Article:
Singlehanded aboard Salara

13 September 2016 | Spain
09 September 2016 | Spain
25 August 2016 | Islas Baleares
20 August 2016 | Islas Baleares
05 August 2016 | Spain
17 July 2016 | Spain
27 June 2016 | Ayamonte, Spain
08 June 2016 | Portugal
22 November 2015 | Portugal
24 October 2015 | Portugal
02 October 2015 | Spain
15 September 2015 | Portugal
02 September 2015 | Portugal
20 July 2015 | Portugal
28 May 2015 | Culatra, Ria Formosa, Portugal
04 November 2014 | Faro, Portugal
09 October 2014 | Spain
02 September 2014 | Ayamonte, Spain
23 July 2014 | Portugal
23 July 2014 | Rio Guadiana, Spain and Portugal

Salara drags her anchor

13 November 2012 | Greece
Peter
It was at the end of September that ‘Salara’ had arrived back in the Ionion and with a month to go before she was due to be hauled out for her winter
lay up I spent the time visiting some of my favourite anchorages among the islands. I had no fixed schedule and just sailed and anchored where the breeze and my fancy took me.
As the weather cooled down so the amount of tourists diminished and other yacht owners were putting their boats ashore. The end of another season’s sailing was in sight and I had started to plan the work that I had to do on ‘Salara’ once she was ashore. The jobs list that I try so hard to minimise during the summer was once more growing in length. I was also beginning to purchase materials to use on these tasks once the time came.
A feature of this time of year in The Ionion are the frequent thunderstorms that occur, they are mostly short lived and cause little trouble but there are exceptions, one of which is worth relating.
In the middle of October I was sailing ‘Salara’ from Nisos Kalamos to Nidri on Nisos Levkas it was a lovely afternoon and I was having a pleasant sail but I could see clouds developing over the mountains of Levkas and hear the faint rumble of thunder in the distance. ‘Nothing really to worry about’ I thought as I prepared to anchor ’Salara’ in Vlikho Bay that evening. However, I did take extra care to make sure the anchor was well dug in and I veered 50 metres of chain in the 7 metres of depth. I also put extra ties around the sail covers as a precaution because I knew that this anchorage was prone to gusts from the mountains in these conditions. I then settled down for the night feeling very self righteous.
The following morning at 0800hrs I made my routine entry in the Ships Logbook stating that wind conditions were ‘still’ but I continued to hear thunder in the mountains. At 0830hrs I was just about to prepare my breakfast while muttering darkly about a thunderstorm that had just started when suddenly I heard wind noise and went into the cockpit just in time to see ‘Salara’ engulfed by a solid wall of wind and rain and the visibility was reduced to nothing. ‘Salara’ heeled over until her side deck was almost in the water and as she fell back I waited for the anchor to pull her head around into the tempest but this did not happen and I realised that the anchor was dragging. Luckily I had the engine running to charge the batteries so I was able to power her head to wind to relieve the strain on the anchor but it continued to drag which I could tell by watching the GPS otherwise I could see very little. I knew that there was room downwind as we were dragging parallel to the shore but there were some other yachts at anchor or on moorings. ‘Salara’ came very close to one or two but I saw them at the last moment and managed to steer her clear. After the initial blast the visibility was slowly improving and I was aware that the inflatable dinghy was airborne and doing an impression of a headless chicken with its captive oars flapping like wings. My main concern was of fouling another yacht’s anchor as in those conditions that would have been a nightmare.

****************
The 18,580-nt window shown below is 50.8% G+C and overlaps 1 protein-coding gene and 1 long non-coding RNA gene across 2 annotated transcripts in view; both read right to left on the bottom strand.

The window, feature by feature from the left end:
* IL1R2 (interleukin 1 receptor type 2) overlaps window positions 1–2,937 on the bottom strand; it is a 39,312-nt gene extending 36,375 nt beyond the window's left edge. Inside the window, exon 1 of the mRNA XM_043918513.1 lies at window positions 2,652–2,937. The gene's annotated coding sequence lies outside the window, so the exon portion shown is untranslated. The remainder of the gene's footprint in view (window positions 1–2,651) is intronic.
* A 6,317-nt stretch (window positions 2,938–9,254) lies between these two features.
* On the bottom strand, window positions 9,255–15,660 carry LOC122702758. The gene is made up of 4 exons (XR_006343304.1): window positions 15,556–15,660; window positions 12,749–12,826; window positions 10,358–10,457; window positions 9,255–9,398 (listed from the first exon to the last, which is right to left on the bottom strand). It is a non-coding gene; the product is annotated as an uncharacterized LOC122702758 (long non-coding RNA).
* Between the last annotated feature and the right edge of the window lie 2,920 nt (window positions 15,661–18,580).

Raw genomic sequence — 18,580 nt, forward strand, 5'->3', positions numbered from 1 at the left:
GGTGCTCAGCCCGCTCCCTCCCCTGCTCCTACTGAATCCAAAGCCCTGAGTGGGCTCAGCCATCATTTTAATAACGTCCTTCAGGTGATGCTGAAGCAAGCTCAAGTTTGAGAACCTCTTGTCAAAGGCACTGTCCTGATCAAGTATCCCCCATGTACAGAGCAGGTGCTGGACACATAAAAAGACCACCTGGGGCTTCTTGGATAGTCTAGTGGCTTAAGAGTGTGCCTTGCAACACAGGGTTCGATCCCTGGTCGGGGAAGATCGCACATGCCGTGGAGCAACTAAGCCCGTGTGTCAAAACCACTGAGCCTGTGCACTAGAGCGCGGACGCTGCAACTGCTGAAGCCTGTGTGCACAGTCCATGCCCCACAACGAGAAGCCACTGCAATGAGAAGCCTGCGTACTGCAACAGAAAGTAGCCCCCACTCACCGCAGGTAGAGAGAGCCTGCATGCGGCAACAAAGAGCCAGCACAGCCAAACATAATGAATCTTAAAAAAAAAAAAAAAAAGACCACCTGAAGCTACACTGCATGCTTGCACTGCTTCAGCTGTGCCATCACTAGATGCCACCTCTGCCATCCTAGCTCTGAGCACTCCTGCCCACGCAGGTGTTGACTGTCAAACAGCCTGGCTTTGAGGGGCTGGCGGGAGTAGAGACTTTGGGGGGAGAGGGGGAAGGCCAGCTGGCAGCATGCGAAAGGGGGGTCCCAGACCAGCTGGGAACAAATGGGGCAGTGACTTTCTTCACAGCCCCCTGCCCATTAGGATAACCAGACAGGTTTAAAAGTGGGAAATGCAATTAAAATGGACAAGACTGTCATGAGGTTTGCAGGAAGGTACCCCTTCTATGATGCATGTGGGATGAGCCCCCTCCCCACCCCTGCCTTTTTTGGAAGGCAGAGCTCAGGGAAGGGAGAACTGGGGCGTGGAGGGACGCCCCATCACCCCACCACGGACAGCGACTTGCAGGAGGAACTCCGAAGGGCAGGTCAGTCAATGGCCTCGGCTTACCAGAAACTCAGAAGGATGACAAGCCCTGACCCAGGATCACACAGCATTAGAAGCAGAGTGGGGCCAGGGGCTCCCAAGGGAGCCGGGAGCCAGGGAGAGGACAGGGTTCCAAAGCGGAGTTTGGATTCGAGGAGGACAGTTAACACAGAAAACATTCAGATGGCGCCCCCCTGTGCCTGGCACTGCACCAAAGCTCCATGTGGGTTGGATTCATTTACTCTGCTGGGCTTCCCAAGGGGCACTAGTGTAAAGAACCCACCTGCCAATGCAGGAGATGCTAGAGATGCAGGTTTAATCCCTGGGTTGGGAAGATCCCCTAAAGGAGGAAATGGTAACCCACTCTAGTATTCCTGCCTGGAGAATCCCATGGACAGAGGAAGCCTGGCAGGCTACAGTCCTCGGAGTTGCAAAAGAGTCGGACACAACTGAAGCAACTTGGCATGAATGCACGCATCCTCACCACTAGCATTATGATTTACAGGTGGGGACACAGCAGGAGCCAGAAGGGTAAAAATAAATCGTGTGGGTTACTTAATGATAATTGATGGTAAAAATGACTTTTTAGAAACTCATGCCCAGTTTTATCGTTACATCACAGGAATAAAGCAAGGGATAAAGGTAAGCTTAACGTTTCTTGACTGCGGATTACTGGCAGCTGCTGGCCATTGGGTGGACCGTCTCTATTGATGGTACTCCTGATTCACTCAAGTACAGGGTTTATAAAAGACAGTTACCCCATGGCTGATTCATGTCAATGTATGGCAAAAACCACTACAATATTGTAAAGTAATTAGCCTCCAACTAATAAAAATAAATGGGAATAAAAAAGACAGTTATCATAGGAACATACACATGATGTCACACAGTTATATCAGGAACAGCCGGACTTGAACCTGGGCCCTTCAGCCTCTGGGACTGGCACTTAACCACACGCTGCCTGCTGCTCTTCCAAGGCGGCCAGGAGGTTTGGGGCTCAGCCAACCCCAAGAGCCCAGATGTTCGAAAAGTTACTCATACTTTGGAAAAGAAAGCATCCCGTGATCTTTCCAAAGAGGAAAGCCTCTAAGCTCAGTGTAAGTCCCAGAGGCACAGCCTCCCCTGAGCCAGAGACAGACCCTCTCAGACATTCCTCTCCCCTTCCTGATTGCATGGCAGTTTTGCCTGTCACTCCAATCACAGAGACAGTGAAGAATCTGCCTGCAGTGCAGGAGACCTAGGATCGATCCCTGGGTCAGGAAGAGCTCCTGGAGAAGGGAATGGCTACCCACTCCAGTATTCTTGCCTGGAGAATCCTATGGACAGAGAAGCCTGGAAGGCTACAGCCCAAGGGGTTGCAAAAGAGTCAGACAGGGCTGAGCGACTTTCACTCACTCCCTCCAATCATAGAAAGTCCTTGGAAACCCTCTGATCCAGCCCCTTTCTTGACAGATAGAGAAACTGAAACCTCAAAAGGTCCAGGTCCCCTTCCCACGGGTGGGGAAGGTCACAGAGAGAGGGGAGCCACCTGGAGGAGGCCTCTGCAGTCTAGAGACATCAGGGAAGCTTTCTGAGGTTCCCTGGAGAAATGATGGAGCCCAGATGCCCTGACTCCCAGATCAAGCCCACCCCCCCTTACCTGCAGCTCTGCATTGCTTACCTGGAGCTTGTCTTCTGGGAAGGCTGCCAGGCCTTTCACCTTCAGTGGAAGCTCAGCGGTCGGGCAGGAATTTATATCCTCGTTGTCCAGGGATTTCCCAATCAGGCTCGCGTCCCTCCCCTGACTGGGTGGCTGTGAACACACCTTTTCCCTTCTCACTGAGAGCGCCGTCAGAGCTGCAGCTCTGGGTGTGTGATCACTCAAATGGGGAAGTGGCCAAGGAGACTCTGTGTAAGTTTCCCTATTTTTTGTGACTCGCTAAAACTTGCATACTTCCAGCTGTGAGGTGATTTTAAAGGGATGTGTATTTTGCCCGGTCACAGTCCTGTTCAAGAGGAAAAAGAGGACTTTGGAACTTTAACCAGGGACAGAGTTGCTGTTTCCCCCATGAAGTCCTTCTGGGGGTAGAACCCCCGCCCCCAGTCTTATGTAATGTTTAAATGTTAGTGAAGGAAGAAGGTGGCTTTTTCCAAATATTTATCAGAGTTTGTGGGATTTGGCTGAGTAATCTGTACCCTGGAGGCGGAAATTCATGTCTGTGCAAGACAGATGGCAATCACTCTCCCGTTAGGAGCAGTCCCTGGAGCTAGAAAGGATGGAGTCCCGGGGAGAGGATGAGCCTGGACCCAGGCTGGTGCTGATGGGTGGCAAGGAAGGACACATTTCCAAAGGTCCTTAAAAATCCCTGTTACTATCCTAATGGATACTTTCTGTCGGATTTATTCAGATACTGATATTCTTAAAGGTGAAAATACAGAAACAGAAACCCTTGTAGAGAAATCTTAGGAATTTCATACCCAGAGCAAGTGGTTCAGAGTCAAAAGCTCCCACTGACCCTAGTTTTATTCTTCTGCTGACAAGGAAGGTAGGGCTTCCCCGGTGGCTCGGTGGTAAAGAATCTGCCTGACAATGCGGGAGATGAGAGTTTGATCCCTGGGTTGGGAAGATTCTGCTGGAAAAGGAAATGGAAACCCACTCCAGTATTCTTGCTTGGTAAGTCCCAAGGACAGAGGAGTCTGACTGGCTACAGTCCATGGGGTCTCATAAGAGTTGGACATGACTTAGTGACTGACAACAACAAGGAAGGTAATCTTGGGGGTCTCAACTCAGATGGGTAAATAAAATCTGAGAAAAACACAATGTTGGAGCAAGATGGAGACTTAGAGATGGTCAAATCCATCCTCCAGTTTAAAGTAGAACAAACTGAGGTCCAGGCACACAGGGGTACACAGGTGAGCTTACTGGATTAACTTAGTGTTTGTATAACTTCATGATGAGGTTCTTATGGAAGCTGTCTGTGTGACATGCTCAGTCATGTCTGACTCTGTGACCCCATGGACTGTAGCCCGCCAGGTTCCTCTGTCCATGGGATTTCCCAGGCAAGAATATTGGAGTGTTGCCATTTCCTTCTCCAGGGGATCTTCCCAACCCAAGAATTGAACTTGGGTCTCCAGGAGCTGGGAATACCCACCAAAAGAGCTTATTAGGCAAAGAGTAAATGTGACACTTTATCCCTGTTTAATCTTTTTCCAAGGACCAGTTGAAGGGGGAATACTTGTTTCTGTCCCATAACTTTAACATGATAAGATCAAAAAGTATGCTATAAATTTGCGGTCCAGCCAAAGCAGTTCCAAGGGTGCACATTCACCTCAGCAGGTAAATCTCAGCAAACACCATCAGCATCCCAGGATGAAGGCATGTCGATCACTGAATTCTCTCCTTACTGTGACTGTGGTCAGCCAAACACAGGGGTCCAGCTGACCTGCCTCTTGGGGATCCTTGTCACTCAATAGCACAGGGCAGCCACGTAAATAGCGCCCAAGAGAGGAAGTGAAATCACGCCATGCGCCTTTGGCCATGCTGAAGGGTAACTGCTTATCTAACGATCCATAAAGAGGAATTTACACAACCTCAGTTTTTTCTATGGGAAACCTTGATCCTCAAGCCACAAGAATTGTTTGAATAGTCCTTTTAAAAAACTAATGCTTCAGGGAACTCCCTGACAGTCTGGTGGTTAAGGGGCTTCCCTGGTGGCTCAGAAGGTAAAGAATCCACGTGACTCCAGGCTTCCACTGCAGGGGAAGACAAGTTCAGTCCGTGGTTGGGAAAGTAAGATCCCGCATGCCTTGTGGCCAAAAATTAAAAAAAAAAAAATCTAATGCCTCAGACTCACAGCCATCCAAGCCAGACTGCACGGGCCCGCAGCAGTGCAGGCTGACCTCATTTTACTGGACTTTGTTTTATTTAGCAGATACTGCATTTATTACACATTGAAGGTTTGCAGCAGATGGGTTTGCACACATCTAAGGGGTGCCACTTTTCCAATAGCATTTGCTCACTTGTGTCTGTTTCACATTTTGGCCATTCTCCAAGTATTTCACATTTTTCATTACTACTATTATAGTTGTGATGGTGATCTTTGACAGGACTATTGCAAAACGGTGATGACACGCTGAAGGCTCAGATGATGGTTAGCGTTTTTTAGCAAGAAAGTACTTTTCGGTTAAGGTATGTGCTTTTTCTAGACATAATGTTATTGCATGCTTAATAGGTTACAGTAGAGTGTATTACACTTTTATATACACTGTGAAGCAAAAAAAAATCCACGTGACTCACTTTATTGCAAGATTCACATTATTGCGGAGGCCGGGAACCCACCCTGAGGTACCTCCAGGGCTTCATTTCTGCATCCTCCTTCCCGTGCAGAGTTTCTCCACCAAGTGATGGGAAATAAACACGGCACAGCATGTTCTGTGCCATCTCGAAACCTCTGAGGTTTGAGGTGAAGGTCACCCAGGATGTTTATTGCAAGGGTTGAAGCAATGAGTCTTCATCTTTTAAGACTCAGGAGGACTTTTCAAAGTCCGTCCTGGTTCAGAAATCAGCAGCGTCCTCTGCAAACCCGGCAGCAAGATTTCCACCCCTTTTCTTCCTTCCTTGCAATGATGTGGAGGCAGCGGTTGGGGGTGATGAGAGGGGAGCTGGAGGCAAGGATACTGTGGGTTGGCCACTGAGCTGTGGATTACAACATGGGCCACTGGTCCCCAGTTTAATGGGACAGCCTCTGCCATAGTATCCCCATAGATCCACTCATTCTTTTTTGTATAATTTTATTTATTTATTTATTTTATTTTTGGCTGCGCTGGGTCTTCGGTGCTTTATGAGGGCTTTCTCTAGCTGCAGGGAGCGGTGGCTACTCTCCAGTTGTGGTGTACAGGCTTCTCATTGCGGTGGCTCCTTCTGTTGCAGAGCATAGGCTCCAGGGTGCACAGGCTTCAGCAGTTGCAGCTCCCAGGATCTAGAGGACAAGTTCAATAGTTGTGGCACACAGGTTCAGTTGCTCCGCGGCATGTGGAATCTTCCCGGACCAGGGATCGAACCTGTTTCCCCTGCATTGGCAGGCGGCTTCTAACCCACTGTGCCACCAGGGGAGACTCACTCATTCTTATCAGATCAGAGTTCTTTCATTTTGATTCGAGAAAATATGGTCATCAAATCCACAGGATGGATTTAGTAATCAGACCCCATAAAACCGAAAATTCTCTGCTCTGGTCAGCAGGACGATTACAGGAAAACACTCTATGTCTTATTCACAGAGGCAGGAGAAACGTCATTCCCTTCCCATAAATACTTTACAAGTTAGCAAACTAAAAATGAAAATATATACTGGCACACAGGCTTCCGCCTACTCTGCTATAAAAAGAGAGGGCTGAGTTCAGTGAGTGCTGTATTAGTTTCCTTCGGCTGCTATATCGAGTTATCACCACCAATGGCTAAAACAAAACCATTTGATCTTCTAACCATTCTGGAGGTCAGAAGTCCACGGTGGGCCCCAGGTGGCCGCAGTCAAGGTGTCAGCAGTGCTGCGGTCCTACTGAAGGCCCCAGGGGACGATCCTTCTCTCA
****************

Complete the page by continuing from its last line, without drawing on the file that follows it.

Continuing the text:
The squall only lasted about ten minutes but in that time ‘Salara’ had dragged over 300 metres and when the wind had eased and the visibility had improved I was able to retrieve the anchor which had a huge ball of mud on its fluke, it had obviously been ripped out of the seabed at the first gust. I then motored over to the other side of the bay and dropped anchor again this time veering the maximum amount of chain available. I checked around on deck and no damage had been done and I still had a dinghy. Other yachts in the anchorage were not so lucky as I could see many a tattered genoa and ripped canvas cover. Later I learnt that wind speeds had been between 50 and 60 knots although I had only seen speeds in the upper 40’s on ’Salara’s’ instruments, it was certainly strong enough for me. A short time later I was eating a late breakfast and the sun was shining.
In the midst of this mayhem I had managed to grab the camcorder and take some video, a frame of which you see above.
The rest of October passed without any undue excitement and I enjoyed some easy and relaxing sailing until it was time to head north through the Levkas Canal to Preveza and onward to Vonitsa in the Gulf of Amvrikakis.
In Vonitsa I removed the sails and packed them away as well as doing as much as possible in the way of maintenance. All that remained was to motor ‘Salara’ the short distance to Cleopatra Marina on the appropriate date for haul out and winter storage ashore.
Comments
Vessel Name: Salara
Vessel Make/Model: Nicholson 38 Ketch
Hailing Port: Lymington UK
Crew: Peter Needham (owner/skipper)
About: 2007/8 Atlantic circuit. 2009/13 Cruising in the Mediterranean. 2014 Atlantic coasts of Spain and Portugal.
Extra: The indispensable Hydrovane self steering. Eats nothing, uses no power and never complains.
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Salara's Photos -

Salara

Who: Peter Needham (owner/skipper)
Port: Lymington UK